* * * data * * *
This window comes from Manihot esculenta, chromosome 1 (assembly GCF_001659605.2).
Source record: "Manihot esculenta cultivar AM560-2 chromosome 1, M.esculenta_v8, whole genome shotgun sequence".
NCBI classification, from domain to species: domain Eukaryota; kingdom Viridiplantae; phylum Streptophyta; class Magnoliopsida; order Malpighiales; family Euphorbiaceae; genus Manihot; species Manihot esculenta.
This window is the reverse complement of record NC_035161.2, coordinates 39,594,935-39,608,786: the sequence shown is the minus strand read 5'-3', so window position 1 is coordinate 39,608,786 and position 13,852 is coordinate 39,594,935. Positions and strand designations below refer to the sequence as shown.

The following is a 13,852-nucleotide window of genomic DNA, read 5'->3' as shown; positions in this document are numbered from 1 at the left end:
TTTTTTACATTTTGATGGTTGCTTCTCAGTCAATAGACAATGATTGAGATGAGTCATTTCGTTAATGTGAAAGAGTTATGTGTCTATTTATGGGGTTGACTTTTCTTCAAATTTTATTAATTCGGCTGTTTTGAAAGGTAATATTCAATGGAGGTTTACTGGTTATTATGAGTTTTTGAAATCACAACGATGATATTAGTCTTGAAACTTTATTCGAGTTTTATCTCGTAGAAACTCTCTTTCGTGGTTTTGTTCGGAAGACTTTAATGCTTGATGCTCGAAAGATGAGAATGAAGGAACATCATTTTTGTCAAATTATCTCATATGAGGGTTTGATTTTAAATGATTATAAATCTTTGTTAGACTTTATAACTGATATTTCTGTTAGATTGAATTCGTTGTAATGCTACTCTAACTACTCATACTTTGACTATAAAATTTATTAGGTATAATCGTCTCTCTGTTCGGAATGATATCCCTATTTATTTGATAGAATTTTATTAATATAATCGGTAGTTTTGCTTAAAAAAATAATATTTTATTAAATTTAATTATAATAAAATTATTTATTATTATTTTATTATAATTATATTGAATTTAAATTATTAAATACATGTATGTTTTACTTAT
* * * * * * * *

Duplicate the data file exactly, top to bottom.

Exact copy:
This window comes from Manihot esculenta, chromosome 1 (assembly GCF_001659605.2).
Source record: "Manihot esculenta cultivar AM560-2 chromosome 1, M.esculenta_v8, whole genome shotgun sequence".
NCBI classification, from domain to species: domain Eukaryota; kingdom Viridiplantae; phylum Streptophyta; class Magnoliopsida; order Malpighiales; family Euphorbiaceae; genus Manihot; species Manihot esculenta.
This window is the reverse complement of record NC_035161.2, coordinates 39,594,935-39,608,786: the sequence shown is the minus strand read 5'-3', so window position 1 is coordinate 39,608,786 and position 13,852 is coordinate 39,594,935. Positions and strand designations below refer to the sequence as shown.

The following is a 13,852-nucleotide window of genomic DNA, read 5'->3' as shown; positions in this document are numbered from 1 at the left end:
TTTTTTACATTTTGATGGTTGCTTCTCAGTCAATAGACAATGATTGAGATGAGTCATTTCGTTAATGTGAAAGAGTTATGTGTCTATTTATGGGGTTGACTTTTCTTCAAATTTTATTAATTCGGCTGTTTTGAAAGGTAATATTCAATGGAGGTTTACTGGTTATTATGAGTTTTTGAAATCACAACGATGATATTAGTCTTGAAACTTTATTCGAGTTTTATCTCGTAGAAACTCTCTTTCGTGGTTTTGTTCGGAAGACTTTAATGCTTGATGCTCGAAAGATGAGAATGAAGGAACATCATTTTTGTCAAATTATCTCATATGAGGGTTTGATTTTAAATGATTATAAATCTTTGTTAGACTTTATAACTGATATTTCTGTTAGATTGAATTCGTTGTAATGCTACTCTAACTACTCATACTTTGACTATAAAATTTATTAGGTATAATCGTCTCTCTGTTCGGAATGATATCCCTATTTATTTGATAGAATTTTATTAATATAATCGGTAGTTTTGCTTAAAAAAATAATATTTTATTAAATTTAATTATAATAAAATTATTTATTATTATTTTATTATAATTATATTGAATTTAAATTATTAAATACATGTATGTTTTACTTAT